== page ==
The survey was submitted to users in different ways depending on the target audience:

  • a general public survey distributed by epagine.fr and leslibraires.fr to which 221 people responded;
  • a survey targeted at the pilot readers of the Éole multimedia library (Valentin Haüy association) to which 56 people responded;
  • an interview with a panel of 4 persons from the Fédération Française des Dys (FFDYS).

The results are publicly available since September 2022 on the project dedicated webpage (in French).

Results and Discussion

From the initial phase, a synthesis of participants reactions was established. It can be resumed as follows:

  1. the proposed wording is overspecialized and generates misunderstandings;
  2. the user experience should be more inclusive;
  3. recommendations about the filtering user experience should be detailed;
  4. important books characteristics are missing;
  5. no mapping from MARC available.

Point 1 was addressed by an extension of the project to propose a localized wording as described in the Methodology.

Point 2 to 5 were detailed and used to trigger actions to the relevant actors:

The discussion and rewriting of the Display guide has started at W3C PCG A11Y with mains topics on organizing metadata, adding important information and precisions about conformity

In France the work has followed with the building of Use cases (Cas d’usage (Français)) and a national survey about understandable vocabulary (Enquêtes), this allowed us to build a Prototype 3.

In 2023 we expect live experimentation’s by ePagine and leslibraires.fr. The experimental display is also actually implemented in Thorium Reader and Aldiko Next.

We’ve also seen a side effect on persons in charge of adding accessibility informations. Because describing possibilities to access the content of a book means describing features of this book, the redefinition as use cases allowed a much better understanding not only of accessibility metadata but also of the book as a digital object and real impacts of care provided and attentions taken in it’s conception and production. To consolidate this effect, we reused reading use cases to build a Dictionary of Accessibility metadata (in french).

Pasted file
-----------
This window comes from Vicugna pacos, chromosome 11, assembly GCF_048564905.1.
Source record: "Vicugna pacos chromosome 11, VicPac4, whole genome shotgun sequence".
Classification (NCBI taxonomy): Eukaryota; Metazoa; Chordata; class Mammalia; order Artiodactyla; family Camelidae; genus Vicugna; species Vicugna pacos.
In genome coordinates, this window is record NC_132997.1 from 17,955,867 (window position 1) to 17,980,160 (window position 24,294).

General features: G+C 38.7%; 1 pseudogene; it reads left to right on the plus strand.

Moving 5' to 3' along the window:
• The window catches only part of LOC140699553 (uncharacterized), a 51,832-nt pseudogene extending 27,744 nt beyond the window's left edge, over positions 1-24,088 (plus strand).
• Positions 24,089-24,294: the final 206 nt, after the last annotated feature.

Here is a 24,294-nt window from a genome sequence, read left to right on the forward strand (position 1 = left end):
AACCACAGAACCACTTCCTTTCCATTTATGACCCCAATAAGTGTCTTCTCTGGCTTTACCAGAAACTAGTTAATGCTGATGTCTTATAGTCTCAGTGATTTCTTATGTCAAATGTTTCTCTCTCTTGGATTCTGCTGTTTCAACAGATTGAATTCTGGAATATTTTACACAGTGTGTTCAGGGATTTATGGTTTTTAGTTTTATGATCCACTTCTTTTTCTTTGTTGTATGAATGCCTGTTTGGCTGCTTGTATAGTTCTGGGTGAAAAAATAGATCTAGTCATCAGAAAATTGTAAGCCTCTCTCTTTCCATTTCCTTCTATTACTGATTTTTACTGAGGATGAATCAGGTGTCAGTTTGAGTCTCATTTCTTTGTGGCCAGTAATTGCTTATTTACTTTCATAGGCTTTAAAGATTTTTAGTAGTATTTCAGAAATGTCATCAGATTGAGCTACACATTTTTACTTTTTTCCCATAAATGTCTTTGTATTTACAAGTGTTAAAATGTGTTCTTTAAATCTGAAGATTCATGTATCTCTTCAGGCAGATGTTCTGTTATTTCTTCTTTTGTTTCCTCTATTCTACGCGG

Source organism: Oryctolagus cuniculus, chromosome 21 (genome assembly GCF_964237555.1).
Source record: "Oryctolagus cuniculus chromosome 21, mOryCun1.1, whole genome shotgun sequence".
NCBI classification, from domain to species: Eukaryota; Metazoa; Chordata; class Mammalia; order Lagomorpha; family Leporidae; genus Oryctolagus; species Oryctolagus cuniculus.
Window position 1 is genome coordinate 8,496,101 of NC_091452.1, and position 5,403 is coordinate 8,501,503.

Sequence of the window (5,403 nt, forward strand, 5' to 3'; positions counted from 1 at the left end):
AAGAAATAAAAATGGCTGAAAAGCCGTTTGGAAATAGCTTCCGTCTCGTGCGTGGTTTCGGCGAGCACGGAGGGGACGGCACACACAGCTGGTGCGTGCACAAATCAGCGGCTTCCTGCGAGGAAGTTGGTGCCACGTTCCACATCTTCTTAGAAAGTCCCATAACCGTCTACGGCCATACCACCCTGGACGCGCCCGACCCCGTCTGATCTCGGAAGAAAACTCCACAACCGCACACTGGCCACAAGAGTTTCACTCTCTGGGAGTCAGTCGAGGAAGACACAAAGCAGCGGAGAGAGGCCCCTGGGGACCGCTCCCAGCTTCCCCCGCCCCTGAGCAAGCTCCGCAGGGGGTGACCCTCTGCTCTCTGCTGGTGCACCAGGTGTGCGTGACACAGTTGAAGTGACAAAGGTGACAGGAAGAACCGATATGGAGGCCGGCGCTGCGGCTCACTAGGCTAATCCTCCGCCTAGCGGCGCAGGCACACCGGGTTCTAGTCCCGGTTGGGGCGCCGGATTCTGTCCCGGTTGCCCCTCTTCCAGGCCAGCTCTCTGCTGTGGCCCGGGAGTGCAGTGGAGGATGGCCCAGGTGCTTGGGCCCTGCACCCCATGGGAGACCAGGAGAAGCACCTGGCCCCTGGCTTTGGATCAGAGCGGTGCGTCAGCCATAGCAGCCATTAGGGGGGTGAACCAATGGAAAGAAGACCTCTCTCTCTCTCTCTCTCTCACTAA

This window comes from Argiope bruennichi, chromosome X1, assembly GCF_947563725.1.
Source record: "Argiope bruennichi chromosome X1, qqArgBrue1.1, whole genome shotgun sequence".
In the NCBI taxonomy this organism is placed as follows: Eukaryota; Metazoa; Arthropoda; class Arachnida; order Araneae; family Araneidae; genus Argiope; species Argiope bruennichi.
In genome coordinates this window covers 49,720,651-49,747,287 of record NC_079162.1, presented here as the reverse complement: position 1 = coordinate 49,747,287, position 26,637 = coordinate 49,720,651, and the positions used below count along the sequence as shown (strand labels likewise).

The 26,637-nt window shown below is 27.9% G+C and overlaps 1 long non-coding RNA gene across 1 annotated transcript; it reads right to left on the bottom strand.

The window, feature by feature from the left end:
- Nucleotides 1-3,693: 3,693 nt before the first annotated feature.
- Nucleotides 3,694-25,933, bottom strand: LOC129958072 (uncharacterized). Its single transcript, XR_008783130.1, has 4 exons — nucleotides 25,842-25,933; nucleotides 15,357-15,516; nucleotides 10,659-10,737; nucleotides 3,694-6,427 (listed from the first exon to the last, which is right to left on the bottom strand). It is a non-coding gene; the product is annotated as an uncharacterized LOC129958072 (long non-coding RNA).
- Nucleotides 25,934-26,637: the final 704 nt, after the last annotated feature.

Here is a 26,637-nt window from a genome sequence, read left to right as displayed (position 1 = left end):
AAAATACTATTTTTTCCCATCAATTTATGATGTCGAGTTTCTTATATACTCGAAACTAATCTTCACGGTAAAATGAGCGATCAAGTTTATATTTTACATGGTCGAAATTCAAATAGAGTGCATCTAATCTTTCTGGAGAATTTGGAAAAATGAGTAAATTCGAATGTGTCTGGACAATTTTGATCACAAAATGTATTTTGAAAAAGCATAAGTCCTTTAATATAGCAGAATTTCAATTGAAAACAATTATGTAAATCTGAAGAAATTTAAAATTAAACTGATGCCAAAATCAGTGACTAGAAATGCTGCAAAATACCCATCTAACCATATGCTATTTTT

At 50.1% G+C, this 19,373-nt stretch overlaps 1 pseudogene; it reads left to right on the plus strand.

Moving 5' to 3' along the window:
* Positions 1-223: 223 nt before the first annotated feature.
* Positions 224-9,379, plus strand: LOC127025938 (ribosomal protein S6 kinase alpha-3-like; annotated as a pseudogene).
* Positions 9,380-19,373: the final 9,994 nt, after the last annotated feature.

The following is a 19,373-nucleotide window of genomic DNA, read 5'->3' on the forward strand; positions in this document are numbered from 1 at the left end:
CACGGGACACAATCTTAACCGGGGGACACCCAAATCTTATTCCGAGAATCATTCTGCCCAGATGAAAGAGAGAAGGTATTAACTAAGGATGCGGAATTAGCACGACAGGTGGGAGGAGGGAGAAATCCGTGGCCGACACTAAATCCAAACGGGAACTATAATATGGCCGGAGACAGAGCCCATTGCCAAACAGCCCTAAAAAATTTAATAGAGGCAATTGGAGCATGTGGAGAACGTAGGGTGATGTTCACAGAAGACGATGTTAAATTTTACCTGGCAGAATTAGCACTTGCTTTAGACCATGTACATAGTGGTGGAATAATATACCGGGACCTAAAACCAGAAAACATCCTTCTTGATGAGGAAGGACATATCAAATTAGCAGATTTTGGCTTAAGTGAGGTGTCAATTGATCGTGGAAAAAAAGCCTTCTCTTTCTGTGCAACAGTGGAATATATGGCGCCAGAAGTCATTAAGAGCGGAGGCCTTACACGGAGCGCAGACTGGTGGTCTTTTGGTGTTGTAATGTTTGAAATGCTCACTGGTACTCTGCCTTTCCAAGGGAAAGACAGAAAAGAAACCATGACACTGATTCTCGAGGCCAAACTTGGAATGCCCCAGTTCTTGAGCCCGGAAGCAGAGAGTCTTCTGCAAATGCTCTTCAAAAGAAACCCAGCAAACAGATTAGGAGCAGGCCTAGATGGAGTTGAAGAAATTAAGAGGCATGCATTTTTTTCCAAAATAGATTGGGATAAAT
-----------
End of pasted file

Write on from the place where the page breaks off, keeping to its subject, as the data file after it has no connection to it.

Considerations for the futur

Still, access to knowledge and culture in a digital world implies moving an entire ecosystem, never forgetting that the reader is part of it and needs understanding to take advantage of the features made accessible. Reading and manipulating born accessible eBooks still require strong competencies for peoples with print disabilities. Some of the participants to the vocabulary study discovered possibilities of visual adjustments or navigation at different levels including print page related position.

Use cases and localized vocabulary are a great step but they are still not sufficient to make reader’s practices easier to learn. Because assistive technologies are often the main mean of access for peoples with print disabilities, they might be a wonderful vehicle to promote state of the art in industry standards and order to empower users in the use of born accessible materials.